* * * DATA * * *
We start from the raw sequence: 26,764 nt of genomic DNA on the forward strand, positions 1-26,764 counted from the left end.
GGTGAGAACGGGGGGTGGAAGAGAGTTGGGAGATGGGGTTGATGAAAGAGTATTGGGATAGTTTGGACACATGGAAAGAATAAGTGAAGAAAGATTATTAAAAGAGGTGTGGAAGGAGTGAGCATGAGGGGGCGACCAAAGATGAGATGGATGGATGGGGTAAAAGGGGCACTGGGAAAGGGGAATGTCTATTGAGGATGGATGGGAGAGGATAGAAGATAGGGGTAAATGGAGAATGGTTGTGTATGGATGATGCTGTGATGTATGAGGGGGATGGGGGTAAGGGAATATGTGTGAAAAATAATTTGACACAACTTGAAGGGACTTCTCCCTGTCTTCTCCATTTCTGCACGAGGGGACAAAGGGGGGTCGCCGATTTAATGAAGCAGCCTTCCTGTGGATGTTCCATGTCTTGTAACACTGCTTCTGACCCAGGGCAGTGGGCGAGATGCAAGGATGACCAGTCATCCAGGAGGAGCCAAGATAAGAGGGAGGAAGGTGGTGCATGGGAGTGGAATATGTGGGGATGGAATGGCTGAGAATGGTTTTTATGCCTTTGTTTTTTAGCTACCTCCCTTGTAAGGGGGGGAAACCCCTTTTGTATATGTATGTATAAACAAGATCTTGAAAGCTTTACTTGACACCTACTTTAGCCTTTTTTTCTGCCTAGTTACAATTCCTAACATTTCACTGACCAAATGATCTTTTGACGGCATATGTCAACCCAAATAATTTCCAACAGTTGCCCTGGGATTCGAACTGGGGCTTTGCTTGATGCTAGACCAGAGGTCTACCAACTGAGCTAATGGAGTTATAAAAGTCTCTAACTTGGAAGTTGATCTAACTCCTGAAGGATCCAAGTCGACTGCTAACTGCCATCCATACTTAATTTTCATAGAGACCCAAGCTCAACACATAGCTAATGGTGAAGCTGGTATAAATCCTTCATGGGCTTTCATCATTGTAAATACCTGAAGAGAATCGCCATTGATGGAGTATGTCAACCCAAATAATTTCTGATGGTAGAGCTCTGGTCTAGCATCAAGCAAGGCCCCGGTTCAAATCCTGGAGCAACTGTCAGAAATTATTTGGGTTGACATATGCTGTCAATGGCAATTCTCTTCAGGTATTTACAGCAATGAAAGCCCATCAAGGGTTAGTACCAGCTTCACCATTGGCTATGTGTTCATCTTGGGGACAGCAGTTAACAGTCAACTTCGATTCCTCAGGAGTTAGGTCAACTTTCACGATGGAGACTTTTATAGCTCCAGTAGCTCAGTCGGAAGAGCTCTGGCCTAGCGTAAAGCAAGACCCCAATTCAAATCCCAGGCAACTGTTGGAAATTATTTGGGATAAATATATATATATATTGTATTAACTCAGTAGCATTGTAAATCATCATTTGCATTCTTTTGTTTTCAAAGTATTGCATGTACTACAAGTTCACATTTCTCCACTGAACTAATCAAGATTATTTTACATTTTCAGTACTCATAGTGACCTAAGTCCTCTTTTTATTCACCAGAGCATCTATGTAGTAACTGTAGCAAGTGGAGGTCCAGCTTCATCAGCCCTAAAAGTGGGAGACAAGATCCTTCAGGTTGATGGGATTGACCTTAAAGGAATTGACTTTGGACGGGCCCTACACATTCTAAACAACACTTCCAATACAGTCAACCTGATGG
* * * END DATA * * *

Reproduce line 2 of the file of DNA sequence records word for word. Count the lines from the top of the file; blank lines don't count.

GGTGAGAACGGGGGGTGGAAGAGAGTTGGGAGATGGGGTTGATGAAAGAGTATTGGGATAGTTTGGACACATGGAAAGAATAAGTGAAGAAAGATTATTAAAAGAGGTGTGGAAGGAGTGAGCATGAGGGGGCGACCAAAGATGAGATGGATGGATGGGGTAAAAGGGGCACTGGGAAAGGGGAATGTCTATTGAGGATGGATGGGAGAGGATAGAAGATAGGGGTAAATGGAGAATGGTTGTGTATGGATGATGCTGTGATGTATGAGGGGGATGGGGGTAAGGGAATATGTGTGAAAAATAATTTGACACAACTTGAAGGGACTTCTCCCTGTCTTCTCCATTTCTGCACGAGGGGACAAAGGGGGGTCGCCGATTTAATGAAGCAGCCTTCCTGTGGATGTTCCATGTCTTGTAACACTGCTTCTGACCCAGGGCAGTGGGCGAGATGCAAGGATGACCAGTCATCCAGGAGGAGCCAAGATAAGAGGGAGGAAGGTGGTGCATGGGAGTGGAATATGTGGGGATGGAATGGCTGAGAATGGTTTTTATGCCTTTGTTTTTTAGCTACCTCCCTTGTAAGGGGGGGAAACCCCTTTTGTATATGTATGTATAAACAAGATCTTGAAAGCTTTACTTGACACCTACTTTAGCCTTTTTTTCTGCCTAGTTACAATTCCTAACATTTCACTGACCAAATGATCTTTTGACGGCATATGTCAACCCAAATAATTTCCAACAGTTGCCCTGGGATTCGAACTGGGGCTTTGCTTGATGCTAGACCAGAGGTCTACCAACTGAGCTAATGGAGTTATAAAAGTCTCTAACTTGGAAGTTGATCTAACTCCTGAAGGATCCAAGTCGACTGCTAACTGCCATCCATACTTAATTTTCATAGAGACCCAAGCTCAACACATAGCTAATGGTGAAGCTGGTATAAATCCTTCATGGGCTTTCATCATTGTAAATACCTGAAGAGAATCGCCATTGATGGAGTATGTCAACCCAAATAATTTCTGATGGTAGAGCTCTGGTCTAGCATCAAGCAAGGCCCCGGTTCAAATCCTGGAGCAACTGTCAGAAATTATTTGGGTTGACATATGCTGTCAATGGCAATTCTCTTCAGGTATTTACAGCAATGAAAGCCCATCAAGGGTTAGTACCAGCTTCACCATTGGCTATGTGTTCATCTTGGGGACAGCAGTTAACAGTCAACTTCGATTCCTCAGGAGTTAGGTCAACTTTCACGATGGAGACTTTTATAGCTCCAGTAGCTCAGTCGGAAGAGCTCTGGCCTAGCGTAAAGCAAGACCCCAATTCAAATCCCAGGCAACTGTTGGAAATTATTTGGGATAAATATATATATATATTGTATTAACTCAGTAGCATTGTAAATCATCATTTGCATTCTTTTGTTTTCAAAGTATTGCATGTACTACAAGTTCACATTTCTCCACTGAACTAATCAAGATTATTTTACATTTTCAGTACTCATAGTGACCTAAGTCCTCTTTTTATTCACCAGAGCATCTATGTAGTAACTGTAGCAAGTGGAGGTCCAGCTTCATCAGCCCTAAAAGTGGGAGACAAGATCCTTCAGGTTGATGGGATTGACCTTAAAGGAATTGACTTTGGACGGGCCCTACACATTCTAAACAACACTTCCAATACAGTCAACCTGATGG